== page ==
A decree of relief
Court orders DCFS to restore service cuts
As the Illinois General Assembly grapples with a budget for the fiscal year that began July 1, Gov. Pat Quinn moved to slash funding from social service agencies, eliminating some programs and drastically reducing others. The Department of Children and Family Services (DCFS) faced massive cuts, but a recent emergency court petition has resulted in the governor reversing some cuts to the department’s key programs.
For more than 20 years, DCFS has operated under the “B.H. Decree,” the result of a class action suit filed by the American Civil Liberties Union
on behalf of children who are wards of the state. Under the decree, DCFS is
required to promptly identify and provide timely access to medical, mental
health and developmental needs of its wards. The department is also required to
ensure that specific services outlined in each child’s plan be provided, and to develop sufficient foster homes, specialized foster
homes, residential placements and independent living programs to meet the
placement needs of its wards. The court order also addresses caseloads of the
department’s investigative caseworkers.
Originally, DCFS was slated to eliminate some of its essential services July 1 — psychological assessments, counseling, assistance to pregnant wards, foster care respite and support services, including day care — and to cut payments to foster parents, as well as parents who have guardianship or adopt state wards. However, on June 29, attorneys representing the wards filed an emergency court petition requesting an order to stop the cuts, claiming that they violated the B.H. Decree.
“These actual and impending decree violations threaten the health, safety and
welfare of the class,” resulting in “irreparable harm absent entry of an injunction enforcing the decree,” said the petition. It went on to say that the governor’s chief of staff, as well as DCFS Director Erwin McEwen, have admitted that the
cuts will result in “extensive violations of the decree and risk serious harm to the children in DCFS
custody.” The petition cites a June 5, 2009, letter written by McEwen to the director of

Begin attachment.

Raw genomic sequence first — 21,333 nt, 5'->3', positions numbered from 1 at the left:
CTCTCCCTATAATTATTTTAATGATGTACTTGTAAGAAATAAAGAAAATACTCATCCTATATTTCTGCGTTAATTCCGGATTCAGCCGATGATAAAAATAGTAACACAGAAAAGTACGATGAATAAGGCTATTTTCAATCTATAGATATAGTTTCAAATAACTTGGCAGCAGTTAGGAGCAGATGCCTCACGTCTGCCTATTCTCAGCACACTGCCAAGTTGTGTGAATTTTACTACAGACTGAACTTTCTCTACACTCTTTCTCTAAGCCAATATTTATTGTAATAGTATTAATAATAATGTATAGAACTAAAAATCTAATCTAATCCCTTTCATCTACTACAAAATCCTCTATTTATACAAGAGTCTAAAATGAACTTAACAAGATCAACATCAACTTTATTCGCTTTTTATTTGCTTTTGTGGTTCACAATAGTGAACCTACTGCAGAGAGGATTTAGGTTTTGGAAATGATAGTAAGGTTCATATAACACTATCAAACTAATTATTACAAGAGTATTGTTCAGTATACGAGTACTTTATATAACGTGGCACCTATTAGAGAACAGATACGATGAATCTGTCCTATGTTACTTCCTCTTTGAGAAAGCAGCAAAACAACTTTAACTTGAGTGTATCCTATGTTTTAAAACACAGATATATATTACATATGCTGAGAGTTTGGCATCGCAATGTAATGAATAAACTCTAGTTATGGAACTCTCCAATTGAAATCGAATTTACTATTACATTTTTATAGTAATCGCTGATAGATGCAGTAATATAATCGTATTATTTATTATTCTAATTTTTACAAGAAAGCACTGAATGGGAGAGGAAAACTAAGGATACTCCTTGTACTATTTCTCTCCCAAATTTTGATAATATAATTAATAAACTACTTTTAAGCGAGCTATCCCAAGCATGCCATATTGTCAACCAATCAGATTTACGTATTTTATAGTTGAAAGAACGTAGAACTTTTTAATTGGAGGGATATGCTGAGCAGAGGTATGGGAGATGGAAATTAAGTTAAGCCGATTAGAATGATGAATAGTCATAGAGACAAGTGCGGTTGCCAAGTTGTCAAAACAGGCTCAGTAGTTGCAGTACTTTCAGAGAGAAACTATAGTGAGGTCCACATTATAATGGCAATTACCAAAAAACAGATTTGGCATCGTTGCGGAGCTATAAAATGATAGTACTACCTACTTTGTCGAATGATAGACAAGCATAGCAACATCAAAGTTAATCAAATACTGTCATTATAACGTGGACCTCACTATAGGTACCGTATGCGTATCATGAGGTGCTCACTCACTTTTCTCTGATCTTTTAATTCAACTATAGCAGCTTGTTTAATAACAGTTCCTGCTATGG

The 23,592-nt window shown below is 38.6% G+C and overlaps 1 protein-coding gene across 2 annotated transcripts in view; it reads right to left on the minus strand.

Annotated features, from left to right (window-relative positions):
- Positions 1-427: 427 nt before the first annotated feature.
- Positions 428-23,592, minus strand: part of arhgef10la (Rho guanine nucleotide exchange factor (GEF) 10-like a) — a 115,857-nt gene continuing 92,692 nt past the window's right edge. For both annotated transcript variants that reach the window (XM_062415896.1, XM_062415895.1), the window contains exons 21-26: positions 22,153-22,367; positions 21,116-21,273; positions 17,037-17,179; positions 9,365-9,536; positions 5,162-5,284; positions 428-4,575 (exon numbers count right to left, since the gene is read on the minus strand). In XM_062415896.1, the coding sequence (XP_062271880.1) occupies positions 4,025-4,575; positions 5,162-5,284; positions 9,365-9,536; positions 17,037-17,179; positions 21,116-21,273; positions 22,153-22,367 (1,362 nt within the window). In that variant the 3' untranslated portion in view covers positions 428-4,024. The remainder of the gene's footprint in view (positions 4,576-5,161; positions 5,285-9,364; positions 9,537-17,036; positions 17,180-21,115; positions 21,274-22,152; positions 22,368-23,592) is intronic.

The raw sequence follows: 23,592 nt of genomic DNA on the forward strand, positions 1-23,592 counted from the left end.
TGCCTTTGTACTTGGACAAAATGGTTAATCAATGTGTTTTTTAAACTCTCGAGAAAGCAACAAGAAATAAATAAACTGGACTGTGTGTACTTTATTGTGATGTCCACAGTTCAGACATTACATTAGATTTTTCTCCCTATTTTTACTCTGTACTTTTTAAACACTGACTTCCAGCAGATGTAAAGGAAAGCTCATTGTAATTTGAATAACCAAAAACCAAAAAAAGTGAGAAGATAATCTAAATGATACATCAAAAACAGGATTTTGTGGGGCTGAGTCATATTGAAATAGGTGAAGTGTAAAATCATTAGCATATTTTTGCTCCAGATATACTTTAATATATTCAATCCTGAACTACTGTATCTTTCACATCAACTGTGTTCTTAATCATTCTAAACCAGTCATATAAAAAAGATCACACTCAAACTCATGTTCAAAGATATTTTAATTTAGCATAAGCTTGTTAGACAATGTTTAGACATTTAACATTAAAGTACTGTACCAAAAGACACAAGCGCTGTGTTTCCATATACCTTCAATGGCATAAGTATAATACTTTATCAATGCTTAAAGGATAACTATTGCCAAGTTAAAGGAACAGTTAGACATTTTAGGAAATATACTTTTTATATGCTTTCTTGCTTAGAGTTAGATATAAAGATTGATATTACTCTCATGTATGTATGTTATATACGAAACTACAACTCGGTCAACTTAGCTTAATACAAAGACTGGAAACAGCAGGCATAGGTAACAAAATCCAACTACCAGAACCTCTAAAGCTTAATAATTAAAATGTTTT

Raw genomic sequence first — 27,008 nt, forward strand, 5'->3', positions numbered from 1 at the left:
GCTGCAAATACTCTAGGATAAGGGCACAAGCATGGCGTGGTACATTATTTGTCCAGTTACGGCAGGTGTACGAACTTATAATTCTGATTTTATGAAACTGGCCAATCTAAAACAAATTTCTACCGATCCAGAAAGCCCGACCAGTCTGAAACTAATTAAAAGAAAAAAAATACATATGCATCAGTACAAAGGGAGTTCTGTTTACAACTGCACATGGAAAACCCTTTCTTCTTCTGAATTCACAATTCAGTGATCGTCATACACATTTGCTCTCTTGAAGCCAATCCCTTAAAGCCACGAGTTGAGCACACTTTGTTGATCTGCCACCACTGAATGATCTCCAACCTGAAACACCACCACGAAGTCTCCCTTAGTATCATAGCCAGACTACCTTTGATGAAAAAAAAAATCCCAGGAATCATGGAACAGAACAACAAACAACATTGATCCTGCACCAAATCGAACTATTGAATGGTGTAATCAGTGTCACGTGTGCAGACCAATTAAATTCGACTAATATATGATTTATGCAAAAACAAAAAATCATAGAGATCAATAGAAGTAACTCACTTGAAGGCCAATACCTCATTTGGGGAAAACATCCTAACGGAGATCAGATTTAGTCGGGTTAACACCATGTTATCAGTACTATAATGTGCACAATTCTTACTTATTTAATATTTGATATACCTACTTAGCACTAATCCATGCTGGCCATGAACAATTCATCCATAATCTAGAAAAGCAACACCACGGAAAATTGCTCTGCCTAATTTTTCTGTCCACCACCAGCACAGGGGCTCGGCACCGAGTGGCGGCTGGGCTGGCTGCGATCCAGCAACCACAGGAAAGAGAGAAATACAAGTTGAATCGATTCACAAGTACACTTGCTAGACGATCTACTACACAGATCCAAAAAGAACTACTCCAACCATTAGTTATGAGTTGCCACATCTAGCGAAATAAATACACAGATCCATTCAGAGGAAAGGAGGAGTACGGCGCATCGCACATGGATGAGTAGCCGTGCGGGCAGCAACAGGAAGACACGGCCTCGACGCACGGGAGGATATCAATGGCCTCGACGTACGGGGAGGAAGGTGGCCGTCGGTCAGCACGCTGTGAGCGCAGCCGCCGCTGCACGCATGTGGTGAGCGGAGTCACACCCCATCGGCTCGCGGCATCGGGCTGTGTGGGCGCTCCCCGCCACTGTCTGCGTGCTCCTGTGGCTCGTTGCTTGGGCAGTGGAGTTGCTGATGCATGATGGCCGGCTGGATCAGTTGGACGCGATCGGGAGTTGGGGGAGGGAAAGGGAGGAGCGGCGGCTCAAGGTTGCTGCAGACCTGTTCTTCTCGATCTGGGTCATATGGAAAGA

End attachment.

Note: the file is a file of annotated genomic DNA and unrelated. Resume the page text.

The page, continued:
the Governor’s Office of Management and Budget: “In a doomsday scenario with no restoration to the…reduction, DCFS would virtually shut down.” The petition further states that in the letter, McEwen admitted that if the
cuts are implemented DCFS “would be in violation of the law and consent decree regarding services to
protected classes of Illinois citizens and would fail in its ability to
reasonably insure the safety of the children and families we serve.”
Last week, Judge John Grady, “persuaded” by McEwen’s letter, ruled that cutting the programs and services did indeed violate the
B.H. Decree, thus creating “irreparable damage.” As a result, DCFS was ordered to stop the cuts, to “maintain current caseload ratios for investigative personnel” and to provide “fully adequate monitoring of service providers.”
Grady further wrote: “The harm that would occur following the program and service reductions…could not be restored in the short term once the cuts are made.”
Based on the court’s decision, the governor’s office began notifying DCFS service providers informing them to disregard previous notifications of cuts and to continue services at the same rate received in fiscal 2009, which ended June 30.
The Department of Children and Family Services currently operates with a “fluid” budget of approximately $1.3 billion. According to Kendall Marlowe, about $406
million goes towards programs and services that comply with the B.H. Decree.
While key programs will continue, DCFS does not escape without any budget cuts.
Marlowe says that DCFS is cutting $16 million from its budget. “These cuts will come from administration as opposed to programs for children,” says Marlowe, adding that the “true cost of any cuts will be in the lives of children.”
Contact Jolonda Young at email@example.com.